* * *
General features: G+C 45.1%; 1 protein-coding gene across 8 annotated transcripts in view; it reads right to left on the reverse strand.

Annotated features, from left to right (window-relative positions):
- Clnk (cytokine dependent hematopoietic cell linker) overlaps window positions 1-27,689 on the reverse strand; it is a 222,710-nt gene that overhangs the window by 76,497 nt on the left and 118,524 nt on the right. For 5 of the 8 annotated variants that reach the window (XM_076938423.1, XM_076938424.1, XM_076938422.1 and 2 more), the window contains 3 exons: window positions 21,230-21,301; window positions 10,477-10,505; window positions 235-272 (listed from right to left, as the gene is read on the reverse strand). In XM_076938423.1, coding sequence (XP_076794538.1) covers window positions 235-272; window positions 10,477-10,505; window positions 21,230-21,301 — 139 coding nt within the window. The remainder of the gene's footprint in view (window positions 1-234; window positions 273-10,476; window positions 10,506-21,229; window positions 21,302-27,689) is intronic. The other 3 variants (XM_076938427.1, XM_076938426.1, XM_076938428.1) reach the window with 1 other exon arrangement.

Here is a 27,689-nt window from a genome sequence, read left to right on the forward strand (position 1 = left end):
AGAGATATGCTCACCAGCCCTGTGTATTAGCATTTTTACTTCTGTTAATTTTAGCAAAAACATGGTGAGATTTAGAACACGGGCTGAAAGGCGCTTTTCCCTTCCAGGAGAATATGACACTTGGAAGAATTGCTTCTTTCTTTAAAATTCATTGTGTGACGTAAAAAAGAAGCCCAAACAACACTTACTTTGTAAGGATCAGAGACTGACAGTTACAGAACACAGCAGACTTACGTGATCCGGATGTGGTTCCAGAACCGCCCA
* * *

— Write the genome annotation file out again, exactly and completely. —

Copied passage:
General features: G+C 45.1%; 1 protein-coding gene across 8 annotated transcripts in view; it reads right to left on the reverse strand.

Annotated features, from left to right (window-relative positions):
- Clnk (cytokine dependent hematopoietic cell linker) overlaps window positions 1-27,689 on the reverse strand; it is a 222,710-nt gene that overhangs the window by 76,497 nt on the left and 118,524 nt on the right. For 5 of the 8 annotated variants that reach the window (XM_076938423.1, XM_076938424.1, XM_076938422.1 and 2 more), the window contains 3 exons: window positions 21,230-21,301; window positions 10,477-10,505; window positions 235-272 (listed from right to left, as the gene is read on the reverse strand). In XM_076938423.1, coding sequence (XP_076794538.1) covers window positions 235-272; window positions 10,477-10,505; window positions 21,230-21,301 — 139 coding nt within the window. The remainder of the gene's footprint in view (window positions 1-234; window positions 273-10,476; window positions 10,506-21,229; window positions 21,302-27,689) is intronic. The other 3 variants (XM_076938427.1, XM_076938426.1, XM_076938428.1) reach the window with 1 other exon arrangement.

Here is a 27,689-nt window from a genome sequence, read left to right on the forward strand (position 1 = left end):
AGAGATATGCTCACCAGCCCTGTGTATTAGCATTTTTACTTCTGTTAATTTTAGCAAAAACATGGTGAGATTTAGAACACGGGCTGAAAGGCGCTTTTCCCTTCCAGGAGAATATGACACTTGGAAGAATTGCTTCTTTCTTTAAAATTCATTGTGTGACGTAAAAAAGAAGCCCAAACAACACTTACTTTGTAAGGATCAGAGACTGACAGTTACAGAACACAGCAGACTTACGTGATCCGGATGTGGTTCCAGAACCGCCCA